Sierra Conditions Early June 2023
All about the current conditions in the Sierra along the PCT during our last week.
Hey guys, and hello from Bishop! Before reading on, please let me first remind you about something important to me:
Like in my last post, I would like to repeat that I am not encouraging anyone to go out there into the Sierra. Nasty Cheese and I are no pros, but we researched, trained, and learned a lot about this and did everything to make it possible to go through the last section. If you want to go out there, you will do it on your responsibility. Please be trained, advised, and skilled. Every fun moment can turn into a life-threatening event any second.
I am posting this article to inform people about the actual conditions out there.
If you are unsure but want to try it anyways, the section from KMS to Lone Pine is perfect to check the conditions; it will become much, much harder behind the Cottonwood Campground. Know that conditions may change quickly, so my post might not be useful anymore next week.
OK! But how was it?
Frightening, beautiful, bone-breaking, astonishing, brutal, mind-breaking, pure happiness, and sheer terror in the same moment. There are no words for what we have gone through since Lone Pine. Words can’t describe this rollercoaster of heavy emotions.
We cannot believe it right now, but we did about 130 miles through the Sierra Nevada in this record-breaking snow year and made it safe to Bishop! We are incredibly proud of ourselves and our crew. Never before have I done something this extreme, challenging, but also beautiful. Thursday morning, while climbing Pinchot Pass, I turned around to see the sunrise and almost cried out of pure bliss.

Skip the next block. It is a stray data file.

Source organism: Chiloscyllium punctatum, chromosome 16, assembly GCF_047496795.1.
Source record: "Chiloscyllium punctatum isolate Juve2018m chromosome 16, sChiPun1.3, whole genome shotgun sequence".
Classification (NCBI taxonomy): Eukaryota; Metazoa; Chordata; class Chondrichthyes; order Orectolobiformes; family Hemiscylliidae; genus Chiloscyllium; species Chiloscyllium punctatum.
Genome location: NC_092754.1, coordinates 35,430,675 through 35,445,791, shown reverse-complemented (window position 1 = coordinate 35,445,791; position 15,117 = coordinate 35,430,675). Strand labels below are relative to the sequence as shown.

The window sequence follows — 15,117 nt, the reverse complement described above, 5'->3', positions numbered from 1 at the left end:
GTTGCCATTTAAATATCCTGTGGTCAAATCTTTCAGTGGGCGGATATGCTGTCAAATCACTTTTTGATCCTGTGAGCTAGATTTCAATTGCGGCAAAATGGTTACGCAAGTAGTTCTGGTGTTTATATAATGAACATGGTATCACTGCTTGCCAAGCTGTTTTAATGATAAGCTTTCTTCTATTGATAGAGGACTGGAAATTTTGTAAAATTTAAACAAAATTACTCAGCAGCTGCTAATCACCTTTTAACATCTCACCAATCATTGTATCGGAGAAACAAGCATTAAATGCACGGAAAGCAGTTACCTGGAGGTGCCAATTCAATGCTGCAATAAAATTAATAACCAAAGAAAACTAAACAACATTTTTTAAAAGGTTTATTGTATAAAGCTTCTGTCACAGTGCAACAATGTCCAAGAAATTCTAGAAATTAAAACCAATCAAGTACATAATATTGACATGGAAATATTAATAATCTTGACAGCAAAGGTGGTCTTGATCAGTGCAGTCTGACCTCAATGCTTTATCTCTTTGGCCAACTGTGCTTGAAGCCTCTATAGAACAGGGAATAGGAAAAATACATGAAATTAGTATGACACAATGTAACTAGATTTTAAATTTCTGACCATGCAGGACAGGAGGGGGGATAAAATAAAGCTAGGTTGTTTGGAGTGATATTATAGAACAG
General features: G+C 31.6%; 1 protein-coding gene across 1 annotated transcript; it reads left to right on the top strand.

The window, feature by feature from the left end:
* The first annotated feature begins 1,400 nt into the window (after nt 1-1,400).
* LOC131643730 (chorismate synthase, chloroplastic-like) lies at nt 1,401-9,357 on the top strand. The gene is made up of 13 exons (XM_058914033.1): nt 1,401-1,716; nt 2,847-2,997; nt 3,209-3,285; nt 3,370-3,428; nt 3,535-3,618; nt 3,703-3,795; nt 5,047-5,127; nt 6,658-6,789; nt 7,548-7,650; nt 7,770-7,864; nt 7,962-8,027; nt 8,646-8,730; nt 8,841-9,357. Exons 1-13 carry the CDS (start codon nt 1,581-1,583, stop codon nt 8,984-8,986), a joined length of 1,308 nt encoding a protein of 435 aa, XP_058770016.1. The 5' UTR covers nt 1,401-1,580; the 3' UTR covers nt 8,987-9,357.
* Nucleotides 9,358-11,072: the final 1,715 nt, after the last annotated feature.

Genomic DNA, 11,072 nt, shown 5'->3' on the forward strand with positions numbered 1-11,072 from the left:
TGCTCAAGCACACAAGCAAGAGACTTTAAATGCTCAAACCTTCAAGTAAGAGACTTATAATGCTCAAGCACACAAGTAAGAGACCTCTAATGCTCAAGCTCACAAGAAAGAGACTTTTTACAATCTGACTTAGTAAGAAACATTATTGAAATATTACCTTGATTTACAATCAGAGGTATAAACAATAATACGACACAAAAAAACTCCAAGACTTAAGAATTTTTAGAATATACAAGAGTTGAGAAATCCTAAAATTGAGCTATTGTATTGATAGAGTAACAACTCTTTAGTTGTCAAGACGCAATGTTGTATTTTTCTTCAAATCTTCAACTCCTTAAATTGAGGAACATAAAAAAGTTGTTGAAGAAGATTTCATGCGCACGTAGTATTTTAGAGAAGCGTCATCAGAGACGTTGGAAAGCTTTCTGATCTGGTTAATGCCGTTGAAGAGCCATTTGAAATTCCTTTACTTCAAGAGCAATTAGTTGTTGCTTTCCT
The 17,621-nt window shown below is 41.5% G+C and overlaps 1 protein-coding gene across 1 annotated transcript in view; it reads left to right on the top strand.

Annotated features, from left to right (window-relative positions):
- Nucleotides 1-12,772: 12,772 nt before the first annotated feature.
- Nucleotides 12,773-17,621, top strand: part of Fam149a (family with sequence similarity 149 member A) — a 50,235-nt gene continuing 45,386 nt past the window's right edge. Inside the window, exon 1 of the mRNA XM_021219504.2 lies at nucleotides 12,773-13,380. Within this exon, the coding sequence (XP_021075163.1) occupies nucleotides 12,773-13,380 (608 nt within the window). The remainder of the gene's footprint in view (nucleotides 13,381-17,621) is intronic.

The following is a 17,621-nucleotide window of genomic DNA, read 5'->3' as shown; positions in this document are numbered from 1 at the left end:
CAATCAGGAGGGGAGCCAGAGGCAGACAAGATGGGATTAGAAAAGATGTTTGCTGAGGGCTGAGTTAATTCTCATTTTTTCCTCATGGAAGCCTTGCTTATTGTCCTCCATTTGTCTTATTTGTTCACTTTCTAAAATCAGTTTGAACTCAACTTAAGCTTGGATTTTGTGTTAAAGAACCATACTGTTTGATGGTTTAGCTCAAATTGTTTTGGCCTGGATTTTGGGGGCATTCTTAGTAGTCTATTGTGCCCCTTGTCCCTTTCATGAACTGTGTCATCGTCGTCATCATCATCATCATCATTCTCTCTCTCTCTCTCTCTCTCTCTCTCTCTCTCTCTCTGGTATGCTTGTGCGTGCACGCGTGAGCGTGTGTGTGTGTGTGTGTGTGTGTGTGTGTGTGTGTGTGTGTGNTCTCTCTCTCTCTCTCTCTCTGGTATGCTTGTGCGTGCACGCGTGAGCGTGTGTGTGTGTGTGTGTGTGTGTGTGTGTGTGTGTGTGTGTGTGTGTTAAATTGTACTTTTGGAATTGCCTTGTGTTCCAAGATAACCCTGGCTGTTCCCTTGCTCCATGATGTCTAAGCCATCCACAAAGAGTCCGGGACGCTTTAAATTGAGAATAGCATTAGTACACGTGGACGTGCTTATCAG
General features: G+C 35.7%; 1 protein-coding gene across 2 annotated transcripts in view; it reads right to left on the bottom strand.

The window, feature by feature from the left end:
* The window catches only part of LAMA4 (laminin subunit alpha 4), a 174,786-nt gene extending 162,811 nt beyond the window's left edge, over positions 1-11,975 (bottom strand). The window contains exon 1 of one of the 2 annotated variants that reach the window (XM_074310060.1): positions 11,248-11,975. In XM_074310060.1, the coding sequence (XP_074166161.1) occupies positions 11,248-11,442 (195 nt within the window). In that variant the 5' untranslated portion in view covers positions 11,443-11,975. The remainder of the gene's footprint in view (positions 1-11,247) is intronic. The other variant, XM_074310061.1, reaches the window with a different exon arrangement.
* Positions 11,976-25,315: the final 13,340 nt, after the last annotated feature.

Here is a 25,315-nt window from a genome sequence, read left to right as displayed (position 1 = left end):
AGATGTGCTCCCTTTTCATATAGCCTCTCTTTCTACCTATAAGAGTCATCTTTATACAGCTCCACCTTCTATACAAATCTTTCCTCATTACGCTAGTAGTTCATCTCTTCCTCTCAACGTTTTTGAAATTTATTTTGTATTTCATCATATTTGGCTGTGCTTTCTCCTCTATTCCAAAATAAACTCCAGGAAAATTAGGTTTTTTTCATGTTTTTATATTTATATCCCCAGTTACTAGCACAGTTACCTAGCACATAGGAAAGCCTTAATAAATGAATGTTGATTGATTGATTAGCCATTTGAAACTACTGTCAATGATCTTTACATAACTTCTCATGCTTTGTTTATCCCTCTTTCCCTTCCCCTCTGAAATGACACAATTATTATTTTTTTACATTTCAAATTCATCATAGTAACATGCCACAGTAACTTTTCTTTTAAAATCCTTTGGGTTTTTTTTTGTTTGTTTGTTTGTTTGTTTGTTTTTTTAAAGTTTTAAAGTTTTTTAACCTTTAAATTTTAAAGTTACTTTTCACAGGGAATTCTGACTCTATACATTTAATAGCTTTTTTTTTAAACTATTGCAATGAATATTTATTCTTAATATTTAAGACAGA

In this post, I want to describe everything about current conditions, the water crossings, the passes, and the snow itself. I will post a second post where I’ll describe our journey of the past 7 days, so make sure to follow on Insta or subscribe!Follow our journey on Instagram!
But let me first describe our strategy from Lone Pine: we hiked up the Horseshoe Meadows Road on Saturday, the 27th of May. From there on, the strategy was to do alpine starts at around 3-4 AM every morning to have frozen snow and a good chance to cross the upcoming passes.
We also wanted to pass the rivers until noon and set up camp at around 2 PM to avoid the melt avalanches. We also didn’t want to do more than 14 miles per day.
We stuck to this plan until the end, except for two days where we ended up hiking longer as the snow was too slushy.
How is the snow?
Depends on the time of the day… We found out that it starts to freeze at about 3 AM. From then on, the snow is in a very nice walkable condition. Means: rock hard. We could sometimes make 2.5 Mph in the early mornings. This holds on until around 3 hours after sunrise. From then on, slush-hell starts. Means 1 mph MAX. While the snow was in a walkable consistency until noon in the beginning, it turned into a slush at around nine during the last two days of our hike. The whole Sierra is still covered; there won’t be many dry spots after 9000 feet, and we almost always camped above that. Every time after noon, you should be extremely aware of melt avalanches.
Snowbridges still exist in a huge variety. (I love them) but they will melt quickly away in the next weeks.